China recently overtook the United States as the biggest emitter of greenhouse gases in the world – between them these two countries now account for just over 40 per cent of the global total. However, its leaders have made clear that China supports the aims of the Copenhagen conference and stands behind any measure which plays a role in meeting the challenge of climate change. Speaking most recently at a United Nations summit on climate change in September in New York, President Hu Jintao pledged for the first time to reduce greenhouse gas emissions in proportion to economic growth by “a notable margin by 2020 from the 2005 level.”
The critical question – debated by business leaders and experts active in new energy and climate change during a Brunswick roundtable discussion in late August 2009 – is how much a rapidly developing country like China is willing to do to limit the growth of its polluting emissions?
Participants pointed out that China is active and positive about co-operation with Europe and the US, looking to help save energy, reduce pollution, and develop environmentally friendly technologies. This is despite the fact that the country’s impact, when understood in terms of per capita emissions, is far below most western countries.
China’s actions ahead of Copenhagen, indeed, are critical to building trust among the important international players, widely viewed as a key precondition for a successful outcome to the conference. China, one participant reminded his peers, has taken more measures than any other country to cut down its harmful emissions of CO2 and has set ambitious targets for renewable energy and the enhancement of energy efficiency. Between 2005 and 2010 the aim is to reduce energy consumption per unit of GDP by 20 per cent, a goal that the National Development and Reform Commission, China’s top planner, believes is achievable.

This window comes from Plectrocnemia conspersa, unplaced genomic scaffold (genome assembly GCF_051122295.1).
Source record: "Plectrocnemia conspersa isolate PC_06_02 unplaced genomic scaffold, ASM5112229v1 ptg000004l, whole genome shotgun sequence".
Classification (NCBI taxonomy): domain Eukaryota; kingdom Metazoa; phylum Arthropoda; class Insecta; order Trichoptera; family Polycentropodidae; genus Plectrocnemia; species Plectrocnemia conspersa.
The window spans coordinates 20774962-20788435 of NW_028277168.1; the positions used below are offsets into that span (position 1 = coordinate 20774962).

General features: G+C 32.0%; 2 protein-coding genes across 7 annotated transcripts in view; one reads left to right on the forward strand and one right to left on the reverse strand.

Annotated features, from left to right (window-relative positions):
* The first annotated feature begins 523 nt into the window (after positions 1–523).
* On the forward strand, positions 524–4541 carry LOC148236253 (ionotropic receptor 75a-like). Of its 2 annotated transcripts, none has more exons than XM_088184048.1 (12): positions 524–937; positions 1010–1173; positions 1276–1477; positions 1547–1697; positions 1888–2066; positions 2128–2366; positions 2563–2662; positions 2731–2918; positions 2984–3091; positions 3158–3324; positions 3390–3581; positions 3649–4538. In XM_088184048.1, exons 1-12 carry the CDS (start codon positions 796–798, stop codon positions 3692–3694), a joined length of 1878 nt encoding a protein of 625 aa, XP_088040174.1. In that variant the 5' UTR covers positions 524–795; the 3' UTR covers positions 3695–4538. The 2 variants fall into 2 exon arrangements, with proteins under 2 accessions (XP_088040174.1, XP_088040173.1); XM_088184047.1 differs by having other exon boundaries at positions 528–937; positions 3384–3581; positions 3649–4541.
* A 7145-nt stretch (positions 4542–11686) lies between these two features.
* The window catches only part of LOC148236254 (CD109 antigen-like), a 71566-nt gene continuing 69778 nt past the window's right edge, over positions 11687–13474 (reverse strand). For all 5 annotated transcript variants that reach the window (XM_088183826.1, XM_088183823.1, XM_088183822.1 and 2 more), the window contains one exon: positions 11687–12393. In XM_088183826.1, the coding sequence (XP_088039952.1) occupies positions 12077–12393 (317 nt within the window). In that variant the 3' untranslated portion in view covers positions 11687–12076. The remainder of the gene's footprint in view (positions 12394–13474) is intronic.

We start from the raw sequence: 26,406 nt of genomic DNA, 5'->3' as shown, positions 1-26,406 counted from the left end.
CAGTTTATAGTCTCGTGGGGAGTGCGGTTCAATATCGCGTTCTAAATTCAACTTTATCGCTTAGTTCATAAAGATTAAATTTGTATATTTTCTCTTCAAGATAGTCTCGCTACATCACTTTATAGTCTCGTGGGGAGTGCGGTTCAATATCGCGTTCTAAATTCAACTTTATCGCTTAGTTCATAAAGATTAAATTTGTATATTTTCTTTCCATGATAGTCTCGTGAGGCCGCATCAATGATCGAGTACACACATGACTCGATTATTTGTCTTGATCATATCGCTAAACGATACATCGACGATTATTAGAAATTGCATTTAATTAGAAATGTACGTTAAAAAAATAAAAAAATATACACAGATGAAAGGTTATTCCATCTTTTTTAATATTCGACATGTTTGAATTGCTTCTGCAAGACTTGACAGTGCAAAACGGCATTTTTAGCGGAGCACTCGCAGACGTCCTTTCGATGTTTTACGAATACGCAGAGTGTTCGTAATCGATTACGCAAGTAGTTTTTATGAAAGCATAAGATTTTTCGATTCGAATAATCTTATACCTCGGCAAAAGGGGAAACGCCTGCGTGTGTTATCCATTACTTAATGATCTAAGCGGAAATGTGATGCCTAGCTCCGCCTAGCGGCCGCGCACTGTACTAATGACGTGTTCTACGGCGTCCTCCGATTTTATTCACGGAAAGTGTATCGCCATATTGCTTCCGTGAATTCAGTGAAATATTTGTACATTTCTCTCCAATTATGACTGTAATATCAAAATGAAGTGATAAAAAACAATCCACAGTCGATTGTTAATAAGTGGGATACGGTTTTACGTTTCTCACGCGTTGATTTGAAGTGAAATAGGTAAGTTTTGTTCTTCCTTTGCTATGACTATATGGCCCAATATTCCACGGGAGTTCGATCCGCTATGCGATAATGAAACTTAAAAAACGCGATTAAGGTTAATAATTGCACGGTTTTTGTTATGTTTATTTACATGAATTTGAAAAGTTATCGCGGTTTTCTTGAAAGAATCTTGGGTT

Green technology, others argued, is developing fast and the concept of “reduce, reuse and recycle” is being especially strongly promoted. China is investing 34 per cent of its $600bn stimulus on energy efficiency and renewable energy development projects. It now dominates the world solar cells market and continues to expand its wind power capacity in areas such as Inner Mongolia and Xinjiang. The central government has tripled its targets for wind power to 100 gigawatts by 2020.
Baoding is a good example of China’s leading position in green reform. The city has become the solar and wind hub of China and is the premier “carbon positive” city worldwide. Domestically, China is working on a significant move into solar-powered households with a feed-in tariff that will allow people to sell electricity back to the grid. Among other initiatives, the Chinese Ministry of Finance is working to grant financial subsidies to aid the development of energy-saving innovations as well as enacting policy to reduce emissions by encouraging the use of new-energy automobiles for public transportation (including taxis) in 13 cities including Beijing and Shanghai. It will also carry out ten key projects to support green tech innovation in enterprises, and in large public and residential buildings. The Ministry also envisages expanding the use and consumption of environmentally friendly products by indirectly subsidizing Chinese consumers.
As reported in Time Magazine, a recent global poll showed that 94 per cent of Chinese wanted to see action to tackle global warming. In contrast, the figure in America was 44 per cent. This highlights the strong desire of the Chinese population to combat environmental issues. The sheer scale achieved through encouraging a change in consumer behavior was well illustrated when the government forced supermarkets to charge for plastic bags – in just 12 months, nationwide, 40bn plastic bags were saved, roughly equivalent to 3m tonnes of oil.